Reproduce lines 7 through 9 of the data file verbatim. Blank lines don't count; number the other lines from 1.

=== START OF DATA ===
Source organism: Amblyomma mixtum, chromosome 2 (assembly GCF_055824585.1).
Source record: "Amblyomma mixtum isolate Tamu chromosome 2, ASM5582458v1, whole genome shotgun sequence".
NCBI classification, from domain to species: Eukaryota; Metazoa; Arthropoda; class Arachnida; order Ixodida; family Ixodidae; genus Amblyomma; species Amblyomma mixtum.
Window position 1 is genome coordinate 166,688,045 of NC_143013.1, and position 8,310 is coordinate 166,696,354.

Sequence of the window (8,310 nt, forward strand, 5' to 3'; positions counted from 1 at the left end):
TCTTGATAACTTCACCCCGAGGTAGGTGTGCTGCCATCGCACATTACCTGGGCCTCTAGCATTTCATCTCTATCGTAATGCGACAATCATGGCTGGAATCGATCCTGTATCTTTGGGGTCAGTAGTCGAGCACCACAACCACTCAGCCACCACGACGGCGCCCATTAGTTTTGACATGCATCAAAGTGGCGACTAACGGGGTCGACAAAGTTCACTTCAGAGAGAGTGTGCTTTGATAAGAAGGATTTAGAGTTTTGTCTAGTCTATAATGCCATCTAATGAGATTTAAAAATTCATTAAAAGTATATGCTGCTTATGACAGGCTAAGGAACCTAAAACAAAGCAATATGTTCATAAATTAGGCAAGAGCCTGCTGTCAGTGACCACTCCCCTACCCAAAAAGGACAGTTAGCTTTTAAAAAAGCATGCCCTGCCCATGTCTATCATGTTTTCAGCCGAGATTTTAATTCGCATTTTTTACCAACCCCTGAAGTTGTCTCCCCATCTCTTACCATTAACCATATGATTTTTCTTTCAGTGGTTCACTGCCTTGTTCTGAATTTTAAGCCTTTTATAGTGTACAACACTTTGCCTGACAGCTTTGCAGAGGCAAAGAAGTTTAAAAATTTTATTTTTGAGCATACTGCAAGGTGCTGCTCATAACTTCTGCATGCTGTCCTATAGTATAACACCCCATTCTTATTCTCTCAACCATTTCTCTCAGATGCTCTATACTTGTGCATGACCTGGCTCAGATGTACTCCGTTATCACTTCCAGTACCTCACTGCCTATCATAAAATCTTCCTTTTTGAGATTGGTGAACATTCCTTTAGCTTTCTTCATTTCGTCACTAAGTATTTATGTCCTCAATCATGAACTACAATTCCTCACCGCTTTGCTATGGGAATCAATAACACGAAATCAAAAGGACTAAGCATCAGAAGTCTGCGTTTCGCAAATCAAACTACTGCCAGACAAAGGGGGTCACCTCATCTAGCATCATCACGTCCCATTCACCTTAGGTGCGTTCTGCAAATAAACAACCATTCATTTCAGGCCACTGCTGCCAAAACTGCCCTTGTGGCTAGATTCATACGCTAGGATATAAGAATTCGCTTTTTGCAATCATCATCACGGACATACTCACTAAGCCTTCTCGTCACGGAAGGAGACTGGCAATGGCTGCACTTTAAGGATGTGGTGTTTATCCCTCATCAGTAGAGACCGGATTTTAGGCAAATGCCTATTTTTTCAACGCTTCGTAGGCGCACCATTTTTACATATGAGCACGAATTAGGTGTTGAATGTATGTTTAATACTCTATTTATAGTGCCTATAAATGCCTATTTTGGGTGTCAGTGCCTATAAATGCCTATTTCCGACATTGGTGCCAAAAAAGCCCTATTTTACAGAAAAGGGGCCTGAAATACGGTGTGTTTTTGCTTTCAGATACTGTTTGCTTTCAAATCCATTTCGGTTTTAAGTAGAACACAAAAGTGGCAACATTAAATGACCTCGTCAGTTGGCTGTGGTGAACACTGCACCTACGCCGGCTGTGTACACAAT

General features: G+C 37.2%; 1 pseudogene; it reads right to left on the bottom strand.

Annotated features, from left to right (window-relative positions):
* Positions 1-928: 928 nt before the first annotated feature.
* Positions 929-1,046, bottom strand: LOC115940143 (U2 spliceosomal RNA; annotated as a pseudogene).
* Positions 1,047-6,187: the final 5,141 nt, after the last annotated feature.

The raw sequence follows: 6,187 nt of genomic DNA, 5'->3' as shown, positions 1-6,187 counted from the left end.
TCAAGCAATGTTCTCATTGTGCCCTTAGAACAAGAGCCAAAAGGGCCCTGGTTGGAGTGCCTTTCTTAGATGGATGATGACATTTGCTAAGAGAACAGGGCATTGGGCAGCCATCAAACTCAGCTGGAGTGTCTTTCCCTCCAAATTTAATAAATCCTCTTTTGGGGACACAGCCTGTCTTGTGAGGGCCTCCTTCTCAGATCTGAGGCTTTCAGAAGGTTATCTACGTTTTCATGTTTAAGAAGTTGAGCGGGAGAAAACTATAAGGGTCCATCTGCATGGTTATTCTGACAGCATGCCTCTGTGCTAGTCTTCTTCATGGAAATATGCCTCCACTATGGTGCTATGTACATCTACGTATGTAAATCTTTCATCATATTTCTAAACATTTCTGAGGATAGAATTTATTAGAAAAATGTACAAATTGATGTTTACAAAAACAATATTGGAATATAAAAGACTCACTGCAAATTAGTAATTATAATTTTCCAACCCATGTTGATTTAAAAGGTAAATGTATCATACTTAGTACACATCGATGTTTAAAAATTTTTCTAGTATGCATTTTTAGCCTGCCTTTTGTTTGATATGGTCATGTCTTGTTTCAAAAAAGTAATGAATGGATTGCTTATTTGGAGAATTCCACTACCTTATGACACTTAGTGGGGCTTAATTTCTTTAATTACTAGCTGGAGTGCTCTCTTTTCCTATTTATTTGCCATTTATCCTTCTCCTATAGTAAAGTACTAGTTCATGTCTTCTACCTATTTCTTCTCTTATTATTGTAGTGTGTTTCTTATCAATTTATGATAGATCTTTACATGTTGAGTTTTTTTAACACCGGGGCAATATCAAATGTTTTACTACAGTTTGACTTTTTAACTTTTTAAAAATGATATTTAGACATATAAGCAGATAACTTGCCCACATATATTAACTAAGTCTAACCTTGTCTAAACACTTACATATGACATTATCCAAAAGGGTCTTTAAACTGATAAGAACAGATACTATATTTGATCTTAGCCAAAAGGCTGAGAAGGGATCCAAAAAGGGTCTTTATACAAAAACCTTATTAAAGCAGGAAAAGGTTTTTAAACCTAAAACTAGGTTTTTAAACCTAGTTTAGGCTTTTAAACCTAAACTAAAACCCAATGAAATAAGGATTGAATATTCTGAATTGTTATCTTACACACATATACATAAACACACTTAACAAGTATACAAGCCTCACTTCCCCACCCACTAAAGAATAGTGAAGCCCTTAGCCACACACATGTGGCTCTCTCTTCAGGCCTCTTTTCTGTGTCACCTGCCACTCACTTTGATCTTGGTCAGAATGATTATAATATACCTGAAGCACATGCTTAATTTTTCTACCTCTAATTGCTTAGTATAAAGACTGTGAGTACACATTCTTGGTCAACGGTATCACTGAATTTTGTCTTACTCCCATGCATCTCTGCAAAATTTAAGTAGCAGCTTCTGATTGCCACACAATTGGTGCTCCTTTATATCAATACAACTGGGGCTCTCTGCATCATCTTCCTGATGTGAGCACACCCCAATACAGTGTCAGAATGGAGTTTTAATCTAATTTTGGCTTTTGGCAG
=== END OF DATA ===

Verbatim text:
General features: G+C 37.2%; 1 pseudogene; it reads right to left on the bottom strand.

Annotated features, from left to right (window-relative positions):
* Positions 1-928: 928 nt before the first annotated feature.